Former U.S. Attorney Donald W. Washington has been appointed to serve as temporary Lafayette city marshal while the permanent, elected marshal serves a 30-day jail sentence for contempt of court. The temporary appointment from City Court comes as the marshal, Brian Pope, is requesting to serve the sentence through home confinement.

Judge Jules Edwards on Feb. 28 revoked Pope’s probation, which was contingent on his fulfilling a community service requirement. Edwards found that Pope hadn’t made a good-faith effort to do so, according to KATC. The contempt conviction stemmed from Pope’s defiance of Edwards’ orders to disclose emails The Independent sought via public records request.

Meanwhile, Pope is facing seven felony counts, including malfeasance and perjury, based on his conduct during the civil case over the emails, as well as the subject matter of the emails: his alleged dedication of public resources to help an ally in the 2015 Lafayette Parish Sheriff’s race.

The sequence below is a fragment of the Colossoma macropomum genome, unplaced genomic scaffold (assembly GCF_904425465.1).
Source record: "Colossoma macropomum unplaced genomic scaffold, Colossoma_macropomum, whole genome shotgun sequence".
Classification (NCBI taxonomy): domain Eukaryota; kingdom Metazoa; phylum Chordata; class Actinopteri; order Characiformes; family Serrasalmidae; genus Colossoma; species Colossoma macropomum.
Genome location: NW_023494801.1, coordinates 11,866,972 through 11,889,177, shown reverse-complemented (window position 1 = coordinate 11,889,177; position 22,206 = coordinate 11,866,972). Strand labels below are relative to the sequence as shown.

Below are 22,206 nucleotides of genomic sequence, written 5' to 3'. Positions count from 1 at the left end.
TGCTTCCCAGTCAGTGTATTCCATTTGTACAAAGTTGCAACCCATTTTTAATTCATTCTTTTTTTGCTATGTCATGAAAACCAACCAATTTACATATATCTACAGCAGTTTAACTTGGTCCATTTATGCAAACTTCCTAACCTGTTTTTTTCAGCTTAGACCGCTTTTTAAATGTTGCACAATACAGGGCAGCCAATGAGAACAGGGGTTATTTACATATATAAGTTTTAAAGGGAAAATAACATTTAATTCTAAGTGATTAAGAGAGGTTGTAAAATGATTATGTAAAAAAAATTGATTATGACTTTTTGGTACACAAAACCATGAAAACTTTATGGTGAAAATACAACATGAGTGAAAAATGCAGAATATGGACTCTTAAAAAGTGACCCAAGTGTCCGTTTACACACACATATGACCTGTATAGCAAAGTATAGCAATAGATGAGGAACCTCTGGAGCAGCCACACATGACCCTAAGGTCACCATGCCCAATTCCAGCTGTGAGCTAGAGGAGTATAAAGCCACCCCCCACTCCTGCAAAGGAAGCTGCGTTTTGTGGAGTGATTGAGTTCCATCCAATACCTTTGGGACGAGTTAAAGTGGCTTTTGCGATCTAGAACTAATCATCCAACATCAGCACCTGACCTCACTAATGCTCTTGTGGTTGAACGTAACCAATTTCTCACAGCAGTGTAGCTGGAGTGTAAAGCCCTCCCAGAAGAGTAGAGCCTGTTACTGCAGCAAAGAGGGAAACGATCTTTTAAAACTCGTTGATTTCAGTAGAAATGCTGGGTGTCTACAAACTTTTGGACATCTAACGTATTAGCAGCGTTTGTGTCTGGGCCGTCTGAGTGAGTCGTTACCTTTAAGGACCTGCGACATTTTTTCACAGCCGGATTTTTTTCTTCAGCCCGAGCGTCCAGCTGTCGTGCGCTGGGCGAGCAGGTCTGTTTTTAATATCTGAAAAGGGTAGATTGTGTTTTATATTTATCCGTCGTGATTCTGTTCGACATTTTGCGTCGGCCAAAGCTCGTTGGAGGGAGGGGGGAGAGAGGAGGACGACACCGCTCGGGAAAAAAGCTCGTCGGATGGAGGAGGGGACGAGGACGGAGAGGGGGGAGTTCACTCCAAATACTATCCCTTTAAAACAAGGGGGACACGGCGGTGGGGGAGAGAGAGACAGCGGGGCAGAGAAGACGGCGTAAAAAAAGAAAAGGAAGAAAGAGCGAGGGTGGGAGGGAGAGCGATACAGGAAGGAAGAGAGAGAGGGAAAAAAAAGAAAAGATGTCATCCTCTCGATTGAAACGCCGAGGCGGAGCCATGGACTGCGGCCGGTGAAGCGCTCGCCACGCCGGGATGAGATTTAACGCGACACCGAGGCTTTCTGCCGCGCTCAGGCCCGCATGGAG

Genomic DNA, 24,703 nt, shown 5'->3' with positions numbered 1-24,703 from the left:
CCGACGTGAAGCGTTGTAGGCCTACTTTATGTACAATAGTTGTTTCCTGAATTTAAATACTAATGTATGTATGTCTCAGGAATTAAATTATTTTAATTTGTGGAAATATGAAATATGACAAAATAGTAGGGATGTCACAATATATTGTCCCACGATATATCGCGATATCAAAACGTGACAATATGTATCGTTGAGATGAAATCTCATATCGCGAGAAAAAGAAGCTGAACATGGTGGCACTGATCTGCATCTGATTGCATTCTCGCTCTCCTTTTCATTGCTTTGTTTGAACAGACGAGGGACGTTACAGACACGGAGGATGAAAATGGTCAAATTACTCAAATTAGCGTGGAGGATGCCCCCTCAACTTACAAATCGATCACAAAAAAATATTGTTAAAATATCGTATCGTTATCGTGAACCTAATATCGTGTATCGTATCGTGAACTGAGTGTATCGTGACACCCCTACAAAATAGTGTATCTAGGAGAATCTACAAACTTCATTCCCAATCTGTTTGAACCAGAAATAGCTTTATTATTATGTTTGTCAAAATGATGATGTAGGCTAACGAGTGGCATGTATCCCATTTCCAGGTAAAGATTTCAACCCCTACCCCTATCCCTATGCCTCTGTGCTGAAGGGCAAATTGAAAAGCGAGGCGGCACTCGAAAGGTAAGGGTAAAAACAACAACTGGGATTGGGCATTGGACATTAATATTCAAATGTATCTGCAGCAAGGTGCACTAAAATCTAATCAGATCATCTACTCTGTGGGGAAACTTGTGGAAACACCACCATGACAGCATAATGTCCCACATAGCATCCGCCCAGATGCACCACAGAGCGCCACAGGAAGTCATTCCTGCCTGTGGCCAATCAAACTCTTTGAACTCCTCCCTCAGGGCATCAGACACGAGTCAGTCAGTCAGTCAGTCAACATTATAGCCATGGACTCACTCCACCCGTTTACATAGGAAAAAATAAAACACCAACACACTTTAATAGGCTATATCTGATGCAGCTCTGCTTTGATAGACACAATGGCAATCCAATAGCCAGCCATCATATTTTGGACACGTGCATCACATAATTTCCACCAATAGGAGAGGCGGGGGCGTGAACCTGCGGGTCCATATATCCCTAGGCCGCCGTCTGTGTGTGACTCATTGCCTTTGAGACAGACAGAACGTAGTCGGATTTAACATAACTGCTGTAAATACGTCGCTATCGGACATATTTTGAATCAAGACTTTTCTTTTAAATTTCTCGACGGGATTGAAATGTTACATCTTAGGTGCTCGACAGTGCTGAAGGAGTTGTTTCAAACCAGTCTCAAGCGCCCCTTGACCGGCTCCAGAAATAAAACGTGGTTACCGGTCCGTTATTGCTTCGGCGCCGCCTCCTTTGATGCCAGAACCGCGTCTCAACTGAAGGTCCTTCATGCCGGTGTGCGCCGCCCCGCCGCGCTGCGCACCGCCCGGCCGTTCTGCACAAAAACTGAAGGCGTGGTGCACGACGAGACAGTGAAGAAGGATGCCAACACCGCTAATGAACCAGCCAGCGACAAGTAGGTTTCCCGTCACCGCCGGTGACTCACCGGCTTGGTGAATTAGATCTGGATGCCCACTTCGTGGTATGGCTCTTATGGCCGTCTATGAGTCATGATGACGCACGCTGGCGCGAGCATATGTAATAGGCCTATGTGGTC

The next hearing in the criminal case is scheduled March 26.

Pope’s attorneys filed a motion the day after his probation was revoked requesting he be allowed to serve at least a portion of the sentence from home. They cited “extensive security that will undoubtedly be necessary if Marshal Pope remains” in jail.

Edwards in 2016 suspended all but seven days of the 30-day jail sentence, and Pope served the unsuspended portion through home confinement. But Edwards’ Feb. 28 order seems to diminish any chance of leniency, since it explicitly states that Pope is not entitled to receive any credit for time served on house arrest.

"I think I have bent over backwards to help the marshal," Edwards told Pope in court last week, according to KATC.

City Court judges, meanwhile, announced on Monday that Washington, a Lafayette-based partner in the Jones Walker law firm will serve in Pope’s place “until such time as Marshal Pope is able to physically return to his duties,” according to a news release that does not mention Pope’s legal problems.

“The judges of the court have determined that Marshal Brian Pope is temporarily absent and that the continued operation of the Marshal’s office is necessary to the efficient operation of the court,” Presiding Judge Francie Bouillion is quoted as saying in the news release.

Washington served as U.S. Attorney for the Western District of Louisiana from 2001 to 2010.

Follow Ben Myers on Twitter, @blevimyers.